Thanks to plenty of good press from movies, documentaries, books and toys, over the past thirty years, Deinonychus and Velociraptor have become the quintessential dromaeosaurid ("raptor") dinosaurs. They even rival the "Prize Fighter of Antiquity"—Tyrannosaurus rex—in fame these days. But these two sickle-clawed dinosaurs represent only part of a diverse group of animals that were widespread over the globe during the Cretaceous.
Among the strangest cousins of Velociraptor were a group of dromaeosaurids from the Southern Hemisphere called the Unenlagiinae (try saying that ten times fast). Only of handful of species—Buitreraptor, Unenlagia and Austroraptor from South America, plus Rahonavis from Madagascar—are known, but these slender, long-snouted raptors were distinct from species found anywhere else. Among the features that really set them apart are their teeth, which have just been analyzed in study by Federico Gianechini, Peter Makovicky and Sebastian Apesteguia soon to be published in the journal Acta Palaeontologica Polonica.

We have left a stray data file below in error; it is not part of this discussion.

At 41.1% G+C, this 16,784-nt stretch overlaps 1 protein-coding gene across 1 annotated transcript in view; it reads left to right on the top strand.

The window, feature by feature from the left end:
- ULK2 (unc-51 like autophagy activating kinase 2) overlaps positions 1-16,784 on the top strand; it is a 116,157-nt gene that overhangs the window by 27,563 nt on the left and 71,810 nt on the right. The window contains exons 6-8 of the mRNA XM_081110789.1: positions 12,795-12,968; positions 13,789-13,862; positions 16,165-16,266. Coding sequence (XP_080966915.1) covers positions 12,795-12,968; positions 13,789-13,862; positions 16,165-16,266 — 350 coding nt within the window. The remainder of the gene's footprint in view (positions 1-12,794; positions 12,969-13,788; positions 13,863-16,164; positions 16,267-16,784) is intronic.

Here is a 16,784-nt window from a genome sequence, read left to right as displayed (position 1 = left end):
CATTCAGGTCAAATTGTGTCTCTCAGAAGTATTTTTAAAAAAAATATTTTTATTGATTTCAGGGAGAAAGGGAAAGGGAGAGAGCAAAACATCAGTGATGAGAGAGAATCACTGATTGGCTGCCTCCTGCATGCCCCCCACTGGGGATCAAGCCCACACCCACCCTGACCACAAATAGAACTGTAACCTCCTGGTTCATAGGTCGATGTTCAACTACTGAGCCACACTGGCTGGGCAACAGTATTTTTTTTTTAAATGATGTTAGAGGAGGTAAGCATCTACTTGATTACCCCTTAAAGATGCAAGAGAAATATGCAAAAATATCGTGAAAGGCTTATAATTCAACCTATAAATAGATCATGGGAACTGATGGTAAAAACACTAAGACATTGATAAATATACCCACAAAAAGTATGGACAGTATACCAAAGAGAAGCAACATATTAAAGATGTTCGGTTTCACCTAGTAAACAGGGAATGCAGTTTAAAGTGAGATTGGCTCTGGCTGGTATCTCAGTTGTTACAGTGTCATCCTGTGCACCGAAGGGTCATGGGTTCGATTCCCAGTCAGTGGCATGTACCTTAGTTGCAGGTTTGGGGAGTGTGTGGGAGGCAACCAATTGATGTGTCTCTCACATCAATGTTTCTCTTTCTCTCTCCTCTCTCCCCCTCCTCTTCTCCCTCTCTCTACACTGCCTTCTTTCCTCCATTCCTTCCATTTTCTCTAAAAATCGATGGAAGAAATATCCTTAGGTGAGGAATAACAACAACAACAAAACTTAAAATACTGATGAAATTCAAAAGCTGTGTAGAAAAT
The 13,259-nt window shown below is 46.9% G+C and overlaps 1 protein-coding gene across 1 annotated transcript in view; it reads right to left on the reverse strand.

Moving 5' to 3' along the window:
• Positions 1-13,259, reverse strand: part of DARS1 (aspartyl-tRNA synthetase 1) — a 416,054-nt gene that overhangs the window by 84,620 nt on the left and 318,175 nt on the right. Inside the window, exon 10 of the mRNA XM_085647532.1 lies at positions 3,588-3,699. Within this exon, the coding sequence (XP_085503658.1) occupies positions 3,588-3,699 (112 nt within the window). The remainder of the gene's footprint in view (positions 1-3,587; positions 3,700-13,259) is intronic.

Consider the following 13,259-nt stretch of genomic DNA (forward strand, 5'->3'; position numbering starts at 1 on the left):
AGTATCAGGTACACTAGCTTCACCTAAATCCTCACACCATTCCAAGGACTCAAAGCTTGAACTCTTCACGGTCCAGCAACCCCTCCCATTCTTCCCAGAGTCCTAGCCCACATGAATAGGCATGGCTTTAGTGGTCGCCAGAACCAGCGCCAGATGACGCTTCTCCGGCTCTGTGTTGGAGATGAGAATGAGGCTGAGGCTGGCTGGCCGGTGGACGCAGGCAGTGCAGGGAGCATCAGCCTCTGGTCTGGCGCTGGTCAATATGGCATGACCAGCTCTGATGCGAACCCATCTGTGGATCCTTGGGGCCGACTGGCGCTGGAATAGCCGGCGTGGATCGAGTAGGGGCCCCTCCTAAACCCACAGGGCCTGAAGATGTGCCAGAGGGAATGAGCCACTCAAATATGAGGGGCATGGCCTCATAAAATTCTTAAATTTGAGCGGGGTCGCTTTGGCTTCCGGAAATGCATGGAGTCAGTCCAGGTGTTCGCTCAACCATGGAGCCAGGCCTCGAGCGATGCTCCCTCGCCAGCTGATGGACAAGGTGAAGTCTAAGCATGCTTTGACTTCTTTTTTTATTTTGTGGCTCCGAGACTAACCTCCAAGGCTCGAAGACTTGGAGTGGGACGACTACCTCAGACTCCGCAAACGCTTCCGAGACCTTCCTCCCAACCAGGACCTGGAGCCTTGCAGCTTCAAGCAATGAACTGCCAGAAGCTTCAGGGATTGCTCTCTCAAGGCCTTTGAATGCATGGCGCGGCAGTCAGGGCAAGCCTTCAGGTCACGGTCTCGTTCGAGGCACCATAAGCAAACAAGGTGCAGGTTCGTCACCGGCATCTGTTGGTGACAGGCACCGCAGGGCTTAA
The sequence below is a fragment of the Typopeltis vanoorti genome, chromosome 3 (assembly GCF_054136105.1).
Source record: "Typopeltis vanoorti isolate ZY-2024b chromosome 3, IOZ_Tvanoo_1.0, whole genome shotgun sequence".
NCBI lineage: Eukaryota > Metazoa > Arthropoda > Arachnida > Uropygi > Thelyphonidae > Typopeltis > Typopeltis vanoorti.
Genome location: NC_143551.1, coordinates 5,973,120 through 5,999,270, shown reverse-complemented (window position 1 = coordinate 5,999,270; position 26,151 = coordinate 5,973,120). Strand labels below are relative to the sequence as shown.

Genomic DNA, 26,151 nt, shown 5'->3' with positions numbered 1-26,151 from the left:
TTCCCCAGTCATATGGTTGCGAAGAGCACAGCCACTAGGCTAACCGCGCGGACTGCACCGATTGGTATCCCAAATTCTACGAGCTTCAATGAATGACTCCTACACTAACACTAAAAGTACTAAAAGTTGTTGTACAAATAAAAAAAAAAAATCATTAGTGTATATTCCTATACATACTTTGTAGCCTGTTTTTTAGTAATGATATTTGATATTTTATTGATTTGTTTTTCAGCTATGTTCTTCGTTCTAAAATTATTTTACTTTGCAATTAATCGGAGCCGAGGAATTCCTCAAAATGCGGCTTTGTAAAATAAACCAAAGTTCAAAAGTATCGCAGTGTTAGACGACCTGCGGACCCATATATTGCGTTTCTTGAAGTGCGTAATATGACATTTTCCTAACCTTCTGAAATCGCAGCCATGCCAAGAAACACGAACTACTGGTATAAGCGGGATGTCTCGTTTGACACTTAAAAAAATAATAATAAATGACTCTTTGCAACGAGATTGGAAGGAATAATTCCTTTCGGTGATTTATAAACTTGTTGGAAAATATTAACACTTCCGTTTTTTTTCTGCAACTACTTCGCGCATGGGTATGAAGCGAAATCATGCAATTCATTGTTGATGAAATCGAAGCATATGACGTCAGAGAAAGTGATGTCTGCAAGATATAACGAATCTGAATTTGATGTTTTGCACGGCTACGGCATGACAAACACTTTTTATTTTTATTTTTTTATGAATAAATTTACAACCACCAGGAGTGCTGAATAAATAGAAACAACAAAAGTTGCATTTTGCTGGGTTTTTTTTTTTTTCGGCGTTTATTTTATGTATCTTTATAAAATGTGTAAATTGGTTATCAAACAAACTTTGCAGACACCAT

After looking at the preserved jaws of Buitreraptor and Austroraptor, Gianechini and co-authors were able to ascertain several specializations. Both had comparatively high numbers of teeth, small teeth for their skull size, a lack of serrations on their teeth and long grooves running up and down the tooth crown. Individually these tooth traits are also seen among various other theropod dinosaurs, but when they are all taken together they distinguish dinosaurs like Austroraptor from its dromaeosaurid relatives. Looking ahead, the recognition of these features may help paleontologists better identify which groups of raptors were present at a particular place and time on the basis of teeth alone.
The teeth may also tell us something about the feeding habits of these dinosaurs. Grooved teeth lacking serrations have are also present in a variety of dinosaurs and other prehistoric reptiles that ate fish, and it is possible that Buitreraptor and Austroraptor regularly fished for dinner. This hypothesis is not studied in detail—it is merely mentioned as an aside in the conclusion—but it is an angle worth looking into through future research.
Federico A. Gianechini, Peter J. Makovicky, and Sebastián Apesteguía (2010). The teeth of the unenlagiine theropod Buitreraptor from the Cretaceous of Patagonia, Argentina, and the unusual dentition of the Gondwanan dromaeosaurids. Acta Palaeontologica Polonica, in press